These three adjectives accurately describe retained placenta (RP) in dairy cows. Farmers have probably been dealing with RP since farmers started milking cows. Retained placentas are pretty hard to ignore, especially if you are the poor fellow who has to milk the cow for the next three days, and especially if you milk in a tiestall or stanchion barn. We all know how effectively a quick flick of the tail can be to transfer that RP right into one’s face. Since RPs are so hard to ignore, we humans have been trying to do something about them for a long time too. We try to prevent them. We try to treat them. Do they matter? Yes, they do matter. Cows with RP typically have decreased conception and pregnancy rates, and increased days open. RP also increases the risk of metritis, endometritis, ketosis and mastitis. Of course, these diseases can reduce milk production or increase the rate of culling. By itself, RP does not normally make a cow ill, but we all know how quickly a cow with RP can become a sick cow with metritis.
Can we prevent RPs? Quite a bit of attention has been given to preventing RP for a lot of years. Nutritional interventions like increasing vitamin E or selenium levels have been tried, or increasing metabolizable protein in the diet, but with inconsistent results. Reducing subclinical and clinical hypocalcemia has been recommended, but the role of calcium in placental separation is still unclear. Twinning is a risk factor, so herds that have reduced twinning may have made some success in reducing RP rates. Dystocia is another significant risk for RP, so use of calving ease bulls in some animals may also have reduced rates of RP in some herds. But the bottom line in terms of prevention is that no specific intervention has ever been definitively identified as a way to reduce the rate of RP. We have maintained a data set in our practice with a variety of parameters for our clients since at least 2004. In that data, the average rate of RP was 8.1% of calvings in 2004, and only 2.6% in 2021. The RP rate has shown a very steady continuous decline for at least 17 years. Since we cannot identify any specific intervention to decrease the rate of RP, how did this happen? Part of the reason is that twinning rates and stillbirth rates have declined from 7.1% and 9.4% to 3.2% and 4.0%, respectively, and both conditions are risk factors for RP. However the main reason is most likely that our clients just do a much better job with dry and prefresh cow management, thus preventing a whole lot of periparturient disease, including RP. That means fewer cases of milk fever, metritis, dystocia, ketosis, mastitis and displaced abomasum. By doing this, rates of RP dropped as well. So, perhaps good overall management is kind of a vaccine to prevent RP.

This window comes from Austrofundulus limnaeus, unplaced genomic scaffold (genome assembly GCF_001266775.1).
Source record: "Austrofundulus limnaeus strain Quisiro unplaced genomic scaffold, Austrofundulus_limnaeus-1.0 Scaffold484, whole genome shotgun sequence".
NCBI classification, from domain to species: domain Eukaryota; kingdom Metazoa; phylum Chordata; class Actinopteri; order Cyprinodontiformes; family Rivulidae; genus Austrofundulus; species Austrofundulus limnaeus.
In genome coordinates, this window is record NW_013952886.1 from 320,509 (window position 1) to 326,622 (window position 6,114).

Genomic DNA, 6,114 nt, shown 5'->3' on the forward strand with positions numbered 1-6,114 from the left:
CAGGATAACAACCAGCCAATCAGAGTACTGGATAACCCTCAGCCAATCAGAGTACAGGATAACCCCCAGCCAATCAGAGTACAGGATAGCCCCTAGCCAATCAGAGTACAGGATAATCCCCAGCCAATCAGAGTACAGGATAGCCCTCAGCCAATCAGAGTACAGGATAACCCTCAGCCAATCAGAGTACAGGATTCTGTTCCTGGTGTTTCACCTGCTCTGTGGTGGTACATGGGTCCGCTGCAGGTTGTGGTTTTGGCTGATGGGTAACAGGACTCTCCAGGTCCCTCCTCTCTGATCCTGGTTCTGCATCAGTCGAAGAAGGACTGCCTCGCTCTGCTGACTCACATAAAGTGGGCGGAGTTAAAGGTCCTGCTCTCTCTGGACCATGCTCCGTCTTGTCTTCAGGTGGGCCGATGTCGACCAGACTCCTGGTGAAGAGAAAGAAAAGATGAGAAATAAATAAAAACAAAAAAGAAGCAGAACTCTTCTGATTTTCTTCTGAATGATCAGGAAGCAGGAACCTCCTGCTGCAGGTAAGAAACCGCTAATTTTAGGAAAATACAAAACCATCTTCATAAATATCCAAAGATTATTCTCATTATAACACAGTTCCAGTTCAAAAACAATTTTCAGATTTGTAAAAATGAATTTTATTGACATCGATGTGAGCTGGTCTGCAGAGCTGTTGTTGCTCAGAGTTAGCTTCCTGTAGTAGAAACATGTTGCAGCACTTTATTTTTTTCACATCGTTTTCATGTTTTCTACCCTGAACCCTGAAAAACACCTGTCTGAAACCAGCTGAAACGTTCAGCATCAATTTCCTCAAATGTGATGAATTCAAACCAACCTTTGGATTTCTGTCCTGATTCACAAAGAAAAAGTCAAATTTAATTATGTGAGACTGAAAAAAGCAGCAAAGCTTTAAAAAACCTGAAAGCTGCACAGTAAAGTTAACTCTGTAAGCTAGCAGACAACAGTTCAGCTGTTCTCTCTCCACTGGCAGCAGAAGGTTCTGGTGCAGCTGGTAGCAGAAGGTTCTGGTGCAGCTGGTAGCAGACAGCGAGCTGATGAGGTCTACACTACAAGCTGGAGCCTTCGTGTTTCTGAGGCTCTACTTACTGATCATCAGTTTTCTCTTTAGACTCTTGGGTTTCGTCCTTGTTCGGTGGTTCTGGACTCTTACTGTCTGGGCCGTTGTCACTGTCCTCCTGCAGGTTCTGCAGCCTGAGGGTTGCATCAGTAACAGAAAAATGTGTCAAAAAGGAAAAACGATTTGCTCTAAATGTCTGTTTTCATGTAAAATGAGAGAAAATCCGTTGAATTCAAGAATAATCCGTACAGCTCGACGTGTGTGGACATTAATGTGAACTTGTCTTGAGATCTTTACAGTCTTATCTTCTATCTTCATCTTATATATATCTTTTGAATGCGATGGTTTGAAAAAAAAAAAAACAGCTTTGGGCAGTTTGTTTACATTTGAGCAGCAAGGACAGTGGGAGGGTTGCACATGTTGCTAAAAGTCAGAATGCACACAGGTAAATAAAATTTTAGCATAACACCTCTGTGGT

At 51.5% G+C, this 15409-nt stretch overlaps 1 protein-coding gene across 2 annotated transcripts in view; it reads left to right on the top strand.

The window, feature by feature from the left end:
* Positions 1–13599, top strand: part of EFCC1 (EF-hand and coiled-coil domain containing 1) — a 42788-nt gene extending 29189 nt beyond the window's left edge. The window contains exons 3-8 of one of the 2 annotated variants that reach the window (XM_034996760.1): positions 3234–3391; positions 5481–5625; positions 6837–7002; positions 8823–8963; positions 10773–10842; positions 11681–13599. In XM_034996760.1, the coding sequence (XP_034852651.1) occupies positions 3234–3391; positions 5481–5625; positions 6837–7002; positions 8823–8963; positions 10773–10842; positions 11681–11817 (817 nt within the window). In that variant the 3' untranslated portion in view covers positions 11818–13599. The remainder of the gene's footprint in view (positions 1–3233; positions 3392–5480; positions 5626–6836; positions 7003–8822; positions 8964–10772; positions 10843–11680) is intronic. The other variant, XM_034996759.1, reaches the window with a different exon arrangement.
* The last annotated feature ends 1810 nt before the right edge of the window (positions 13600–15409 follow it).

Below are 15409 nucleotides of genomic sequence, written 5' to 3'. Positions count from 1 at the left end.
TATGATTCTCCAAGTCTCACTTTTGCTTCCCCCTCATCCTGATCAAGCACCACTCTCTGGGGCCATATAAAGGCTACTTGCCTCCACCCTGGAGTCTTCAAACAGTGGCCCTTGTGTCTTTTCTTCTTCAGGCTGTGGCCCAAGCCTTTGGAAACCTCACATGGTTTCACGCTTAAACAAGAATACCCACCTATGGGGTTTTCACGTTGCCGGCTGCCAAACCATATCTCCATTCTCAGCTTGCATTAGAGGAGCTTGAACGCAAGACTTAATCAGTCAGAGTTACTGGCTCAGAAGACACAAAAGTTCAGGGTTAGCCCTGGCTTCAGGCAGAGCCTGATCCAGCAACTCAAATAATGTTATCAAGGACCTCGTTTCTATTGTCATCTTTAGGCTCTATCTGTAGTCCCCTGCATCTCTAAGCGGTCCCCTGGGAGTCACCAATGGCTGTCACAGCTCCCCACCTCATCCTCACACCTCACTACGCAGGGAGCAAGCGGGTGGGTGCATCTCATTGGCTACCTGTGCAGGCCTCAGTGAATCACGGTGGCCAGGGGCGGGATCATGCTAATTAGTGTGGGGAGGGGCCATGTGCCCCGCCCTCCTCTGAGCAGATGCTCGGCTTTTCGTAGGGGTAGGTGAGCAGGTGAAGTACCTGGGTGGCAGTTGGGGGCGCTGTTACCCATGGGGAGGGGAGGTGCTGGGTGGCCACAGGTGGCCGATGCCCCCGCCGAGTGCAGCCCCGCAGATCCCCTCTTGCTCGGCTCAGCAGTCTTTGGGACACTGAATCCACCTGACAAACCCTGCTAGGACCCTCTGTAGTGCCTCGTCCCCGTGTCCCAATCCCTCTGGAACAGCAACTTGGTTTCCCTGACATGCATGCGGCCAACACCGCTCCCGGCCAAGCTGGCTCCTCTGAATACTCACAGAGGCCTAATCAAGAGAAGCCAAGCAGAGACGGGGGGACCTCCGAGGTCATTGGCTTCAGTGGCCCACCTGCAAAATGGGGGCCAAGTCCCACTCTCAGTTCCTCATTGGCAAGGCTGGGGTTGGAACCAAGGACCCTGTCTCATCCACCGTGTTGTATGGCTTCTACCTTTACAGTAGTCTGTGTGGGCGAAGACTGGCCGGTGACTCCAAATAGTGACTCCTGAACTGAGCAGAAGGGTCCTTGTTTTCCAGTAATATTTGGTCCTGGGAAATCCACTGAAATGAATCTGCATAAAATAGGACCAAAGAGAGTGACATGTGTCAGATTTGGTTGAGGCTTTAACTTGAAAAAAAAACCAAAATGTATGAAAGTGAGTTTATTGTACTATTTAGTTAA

How should we treat RP? Well, of course the obvious thing to do is just go in there and pull the darn thing out. Just like cutting off a problem during surgery, once it is gone, it is gone. Since RP is so obvious, farmers have been manually removing placentas for at least decades, and probably centuries. However, scientific studies have consistently failed to show any appreciable benefit to the cow by removing the placenta. This means no benefit to the health or production of the cow, and no improvement in reproductive parameters either. At best, manual removal is neutral for the cow. However manual removal can result in damage to the lining of the uterus, more frequent, prolonged and severe uterine infections, and an increased length of time until the cow forms a functioning corpus luteum. Thus, manual removal is not recommended. What about intrauterine antibiotics or intrauterine disinfectants? Antibiotics have not been shown to reduce negative outcomes associated with RP. Nor have disinfectants, whether in pill or liquid form. Antibiotics, including ceftiofur and ampicillin, have been shown to be effective in treating metritis when given parenterally, however. What about hormones? Oxytocin and prostaglandins have been studied, and with the exception of one long-acting prostaglandin, which has not been available in this country for several decades, nothing has shown any benefit. So really, there are no recommended treatments for RP, unless the cow has metritis, in which case parenteral antibiotics can be administered. So, in simple terms, do not put anything in there, nor take anything out. Leave it alone. Treat the cow if she gets sick, or perhaps if you think she will get sick.
The long story of retained placenta is both a success and a failure. It is a success since we have very significantly reduced the rate of RP in dairy cattle. It is a failure in that no treatment, in spite of a lot of trying, manages to improve outcomes. Information for this article came from, Beagley, et. al,“Physiology and Treatment of Retained Fetal Membranes in Cattle, Journal of Veterinary Internal Medicine, 2010.
Bennett is one of four dairy veterinarians at Northern Valley Dairy Production Medicine Center in Plainview, Minnesota. He also consults on dairy farms in other states. He and his wife, Pam, have four children. Jim can be reached at bennettnvac@gmail.com with comments or questions.